TP: As a journalist and a writer what was the most eye-opening thing for you in researching Poisoned?
I made some substantial changes in my own habits and my family’s habits. We are much more careful in what we eat. I think I can sum it up and say, prior to working on this book I never realized that you can be seconds away from putting something lethal in your body if you are not paying attention to where your food comes from and how it’s prepared. Something as simple and seemingly innocent as a hamburger or a piece of lettuce or milk can actually put your children in the ICU. As a parent I am much more thoughtful about what is on my kids’ fork every night and how it got there and where it came from.
TP: One of the most powerful parts of the book is the personal story of this little girl, Lauren Rudolph, who was in the hospital. You worked with her mother in researching and writing the book. I wonder what retelling the story is like for her 20 years after the fact. Does it still have a large impact on her life?
JB: She hasn’t talked about much since it happened. Obviously it isn’t an easy thing for a parent to discuss and its not easy for a journalist to interview a parent about the death of a child — in this case your only daughter.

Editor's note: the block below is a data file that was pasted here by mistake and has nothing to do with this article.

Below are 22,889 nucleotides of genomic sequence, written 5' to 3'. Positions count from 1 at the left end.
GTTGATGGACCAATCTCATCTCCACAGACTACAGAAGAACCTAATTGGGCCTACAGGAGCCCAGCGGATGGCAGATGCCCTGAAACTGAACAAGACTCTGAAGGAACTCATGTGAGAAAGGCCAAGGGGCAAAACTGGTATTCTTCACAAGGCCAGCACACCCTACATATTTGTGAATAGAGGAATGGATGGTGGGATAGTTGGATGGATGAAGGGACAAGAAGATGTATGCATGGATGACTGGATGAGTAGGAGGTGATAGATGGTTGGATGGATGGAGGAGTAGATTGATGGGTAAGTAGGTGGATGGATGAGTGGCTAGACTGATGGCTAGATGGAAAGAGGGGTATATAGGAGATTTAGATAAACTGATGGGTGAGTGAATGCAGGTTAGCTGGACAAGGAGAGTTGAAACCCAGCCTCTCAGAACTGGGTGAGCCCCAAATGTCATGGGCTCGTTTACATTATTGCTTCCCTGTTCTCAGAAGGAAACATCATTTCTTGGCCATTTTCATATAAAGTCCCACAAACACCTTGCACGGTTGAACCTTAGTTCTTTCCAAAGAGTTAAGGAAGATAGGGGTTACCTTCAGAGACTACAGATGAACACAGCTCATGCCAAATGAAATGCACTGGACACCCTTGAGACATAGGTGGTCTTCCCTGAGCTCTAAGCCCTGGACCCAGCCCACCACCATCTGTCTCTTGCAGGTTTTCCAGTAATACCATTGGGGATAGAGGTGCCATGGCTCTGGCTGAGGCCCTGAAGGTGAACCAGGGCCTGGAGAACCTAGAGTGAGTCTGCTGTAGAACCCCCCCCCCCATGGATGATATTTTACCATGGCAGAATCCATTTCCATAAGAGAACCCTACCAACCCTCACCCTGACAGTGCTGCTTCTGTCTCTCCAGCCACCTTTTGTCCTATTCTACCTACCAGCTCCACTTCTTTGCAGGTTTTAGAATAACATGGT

I can tell you some of the most emotional interviews I’ve conducted in my career were the interviews with the mothers of the children in this book. Roni Rudolph is a perfect example. The interview that stood out to me the most was the face-to-face interview we did in San Diego where we actually went through the death scene in the hospital where she agreed to have her daughter disconnected from the life support machine. She was literally holding her against her breast when the last breath of air went out of her daughter. That is an unbelievably powerful, emotional moment. She wept. I wept. We were in a restaurant that had people in it and it was like we were on an island somewhere. I will never forget that. I was exhausted when it was over.
It was similar when I interviewed Mrs. Kiner, whose daughter Brianne was in a coma also, but survived. It was just as powerful to interview her and talk about the moment when her daughter woke up after 40 days of lifelessness in a coma.